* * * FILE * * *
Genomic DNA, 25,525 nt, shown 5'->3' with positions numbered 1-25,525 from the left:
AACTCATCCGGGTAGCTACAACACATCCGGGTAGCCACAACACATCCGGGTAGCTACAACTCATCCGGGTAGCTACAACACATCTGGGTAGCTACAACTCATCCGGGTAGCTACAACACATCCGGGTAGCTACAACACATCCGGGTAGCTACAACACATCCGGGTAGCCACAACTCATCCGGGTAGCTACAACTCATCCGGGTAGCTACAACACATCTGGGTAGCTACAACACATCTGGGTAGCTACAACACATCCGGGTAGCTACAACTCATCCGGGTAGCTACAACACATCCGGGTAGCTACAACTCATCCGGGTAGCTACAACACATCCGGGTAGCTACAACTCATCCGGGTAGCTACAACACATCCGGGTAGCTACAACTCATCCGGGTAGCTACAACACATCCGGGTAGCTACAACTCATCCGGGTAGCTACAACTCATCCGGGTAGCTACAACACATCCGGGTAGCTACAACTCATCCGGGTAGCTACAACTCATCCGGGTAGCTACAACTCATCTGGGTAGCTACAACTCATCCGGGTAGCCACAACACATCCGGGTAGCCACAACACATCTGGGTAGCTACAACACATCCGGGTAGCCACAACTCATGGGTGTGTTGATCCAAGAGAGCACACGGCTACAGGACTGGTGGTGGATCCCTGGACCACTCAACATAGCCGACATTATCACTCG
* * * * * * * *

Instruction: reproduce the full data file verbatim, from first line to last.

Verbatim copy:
Genomic DNA, 25,525 nt, shown 5'->3' with positions numbered 1-25,525 from the left:
AACTCATCCGGGTAGCTACAACACATCCGGGTAGCCACAACACATCCGGGTAGCTACAACTCATCCGGGTAGCTACAACACATCTGGGTAGCTACAACTCATCCGGGTAGCTACAACACATCCGGGTAGCTACAACACATCCGGGTAGCTACAACACATCCGGGTAGCCACAACTCATCCGGGTAGCTACAACTCATCCGGGTAGCTACAACACATCTGGGTAGCTACAACACATCTGGGTAGCTACAACACATCCGGGTAGCTACAACTCATCCGGGTAGCTACAACACATCCGGGTAGCTACAACTCATCCGGGTAGCTACAACACATCCGGGTAGCTACAACTCATCCGGGTAGCTACAACACATCCGGGTAGCTACAACTCATCCGGGTAGCTACAACACATCCGGGTAGCTACAACTCATCCGGGTAGCTACAACTCATCCGGGTAGCTACAACACATCCGGGTAGCTACAACTCATCCGGGTAGCTACAACTCATCCGGGTAGCTACAACTCATCTGGGTAGCTACAACTCATCCGGGTAGCCACAACACATCCGGGTAGCCACAACACATCTGGGTAGCTACAACACATCCGGGTAGCCACAACTCATGGGTGTGTTGATCCAAGAGAGCACACGGCTACAGGACTGGTGGTGGATCCCTGGACCACTCAACATAGCCGACATTATCACTCG